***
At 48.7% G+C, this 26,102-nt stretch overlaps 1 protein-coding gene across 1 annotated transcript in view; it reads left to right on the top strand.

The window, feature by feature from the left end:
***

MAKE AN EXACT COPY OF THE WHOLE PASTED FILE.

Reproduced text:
At 48.7% G+C, this 26,102-nt stretch overlaps 1 protein-coding gene across 1 annotated transcript in view; it reads left to right on the top strand.

The window, feature by feature from the left end: